With the world getting closer and closer to normal, more and more people are returning to work in a workplace setting. If you’ve found yourself wondering if the roads you take on your commute are more crowded than they were before the pandemic, it’s not just you. There really are more people on the roads. Utah Valley’s population is increasing rapidly. So what does that mean for housing?
Despite the pandemic triggering an economically challenging environment, businesses are generally doing quite well in Utah Valley, all things considered. A business-friendly environment has made Utah a desirable place for businesses to set up. This has led to the development of places like Silicon Slopes. When combined with the comparably affordable cost of living that we’ve historically had in Utah, it’s easy to see why people would be interested in moving here. And move here, they certainly have.
All those people moving in need places to live. The stereotypical story going around now usually involves someone moving in from out of state after having sold their home and then using that money to pay cash for a home here. Because the home values where these people are coming from are so high in comparison, cash offers are sometimes far above the asking price for the home. This is a huge part of what’s driving up home values in the area, and makes it very tough for first-time home buyers and those who are already living here to make competitive offers.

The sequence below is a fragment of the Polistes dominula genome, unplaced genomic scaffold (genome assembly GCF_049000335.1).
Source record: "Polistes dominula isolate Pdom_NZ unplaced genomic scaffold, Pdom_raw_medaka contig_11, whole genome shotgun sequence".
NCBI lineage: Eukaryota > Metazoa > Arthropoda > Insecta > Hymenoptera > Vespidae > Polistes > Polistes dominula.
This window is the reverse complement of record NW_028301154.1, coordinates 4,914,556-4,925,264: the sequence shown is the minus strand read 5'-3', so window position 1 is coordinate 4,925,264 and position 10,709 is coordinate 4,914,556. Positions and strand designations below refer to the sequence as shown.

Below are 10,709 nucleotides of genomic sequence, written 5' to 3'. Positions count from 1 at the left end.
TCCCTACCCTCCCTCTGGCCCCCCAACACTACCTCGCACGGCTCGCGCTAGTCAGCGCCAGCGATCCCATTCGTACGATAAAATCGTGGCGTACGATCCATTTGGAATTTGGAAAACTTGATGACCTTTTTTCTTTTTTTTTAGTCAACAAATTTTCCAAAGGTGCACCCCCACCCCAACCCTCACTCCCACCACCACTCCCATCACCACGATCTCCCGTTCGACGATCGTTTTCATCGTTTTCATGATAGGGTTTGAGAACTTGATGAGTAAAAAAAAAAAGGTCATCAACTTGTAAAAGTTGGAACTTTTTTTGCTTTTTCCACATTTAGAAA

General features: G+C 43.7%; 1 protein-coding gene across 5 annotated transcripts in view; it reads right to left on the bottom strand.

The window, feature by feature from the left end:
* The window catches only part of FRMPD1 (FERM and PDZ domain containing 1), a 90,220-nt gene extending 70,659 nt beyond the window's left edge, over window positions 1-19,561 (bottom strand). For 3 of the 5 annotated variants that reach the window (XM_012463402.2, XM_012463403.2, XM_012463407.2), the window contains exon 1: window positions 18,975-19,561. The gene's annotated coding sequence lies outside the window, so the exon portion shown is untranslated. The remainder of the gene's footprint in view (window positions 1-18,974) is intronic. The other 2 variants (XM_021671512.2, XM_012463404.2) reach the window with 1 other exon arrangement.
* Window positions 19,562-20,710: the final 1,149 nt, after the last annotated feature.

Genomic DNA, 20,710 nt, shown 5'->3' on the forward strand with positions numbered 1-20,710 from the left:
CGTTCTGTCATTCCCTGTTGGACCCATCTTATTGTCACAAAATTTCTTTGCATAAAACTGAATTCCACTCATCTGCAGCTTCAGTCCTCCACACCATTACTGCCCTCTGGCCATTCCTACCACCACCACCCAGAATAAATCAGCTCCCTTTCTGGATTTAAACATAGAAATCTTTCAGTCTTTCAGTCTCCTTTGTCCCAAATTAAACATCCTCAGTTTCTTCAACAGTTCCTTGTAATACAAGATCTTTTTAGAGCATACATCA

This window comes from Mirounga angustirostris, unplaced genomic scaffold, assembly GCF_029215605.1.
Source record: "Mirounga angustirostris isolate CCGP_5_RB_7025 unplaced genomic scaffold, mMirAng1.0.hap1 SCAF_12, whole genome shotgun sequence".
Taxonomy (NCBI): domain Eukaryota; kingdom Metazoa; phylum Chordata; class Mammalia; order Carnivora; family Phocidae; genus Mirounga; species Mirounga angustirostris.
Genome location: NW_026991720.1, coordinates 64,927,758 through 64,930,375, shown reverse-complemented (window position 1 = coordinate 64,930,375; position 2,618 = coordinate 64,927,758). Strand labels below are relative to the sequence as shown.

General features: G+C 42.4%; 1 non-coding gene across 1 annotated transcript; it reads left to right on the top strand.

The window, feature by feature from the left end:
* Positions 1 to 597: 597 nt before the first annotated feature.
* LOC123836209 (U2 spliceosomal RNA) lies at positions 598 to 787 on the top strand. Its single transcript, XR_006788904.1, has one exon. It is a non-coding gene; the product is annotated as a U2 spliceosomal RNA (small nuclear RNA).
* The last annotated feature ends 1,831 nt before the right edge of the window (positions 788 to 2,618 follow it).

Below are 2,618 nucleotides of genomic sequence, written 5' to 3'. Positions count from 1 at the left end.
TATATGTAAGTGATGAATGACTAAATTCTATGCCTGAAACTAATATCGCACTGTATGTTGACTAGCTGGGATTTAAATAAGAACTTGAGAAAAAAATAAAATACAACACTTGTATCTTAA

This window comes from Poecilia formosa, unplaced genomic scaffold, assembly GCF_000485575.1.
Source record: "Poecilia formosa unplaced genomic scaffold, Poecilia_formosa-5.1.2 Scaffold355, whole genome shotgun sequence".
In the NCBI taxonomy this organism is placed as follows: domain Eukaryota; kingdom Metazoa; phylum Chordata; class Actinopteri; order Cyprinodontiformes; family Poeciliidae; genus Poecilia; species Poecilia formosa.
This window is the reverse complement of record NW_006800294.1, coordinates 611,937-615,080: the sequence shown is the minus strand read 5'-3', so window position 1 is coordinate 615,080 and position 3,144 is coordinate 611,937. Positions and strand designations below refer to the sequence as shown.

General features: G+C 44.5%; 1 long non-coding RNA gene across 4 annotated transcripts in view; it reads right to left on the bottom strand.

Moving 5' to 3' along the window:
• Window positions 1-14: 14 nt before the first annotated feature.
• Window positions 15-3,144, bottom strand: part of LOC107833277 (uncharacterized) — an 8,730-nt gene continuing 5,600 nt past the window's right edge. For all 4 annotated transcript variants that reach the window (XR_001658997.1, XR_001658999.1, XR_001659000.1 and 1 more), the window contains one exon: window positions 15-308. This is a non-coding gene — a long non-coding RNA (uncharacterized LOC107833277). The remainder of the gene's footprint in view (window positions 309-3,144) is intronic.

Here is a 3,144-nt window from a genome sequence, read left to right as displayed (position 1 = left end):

So what’s being done? You may have noticed a lot of new housing being developed. Addressing the short supply of housing when compared to the demand for it is one part of the equation. Building new apartment complexes and single family houses is a good place to start. Communities in general benefit from having a variety of housing options available. This tends to require diversity in zoning areas, which means involvement at a local level, as local governments are generally the ones who govern zoning decisions.
As Utah Valley’s population increases, so does the strain on resources, including housing. Affordable housing is harder to find, and will continue to be so until we find a solution to help balance the demands for housing from a growing population. It’s a complex issue, there is no doubt, but if we all come together, we can find a solution.Interested in being a part of the solution? Join the Housing Gap Committee to start making a difference in your community.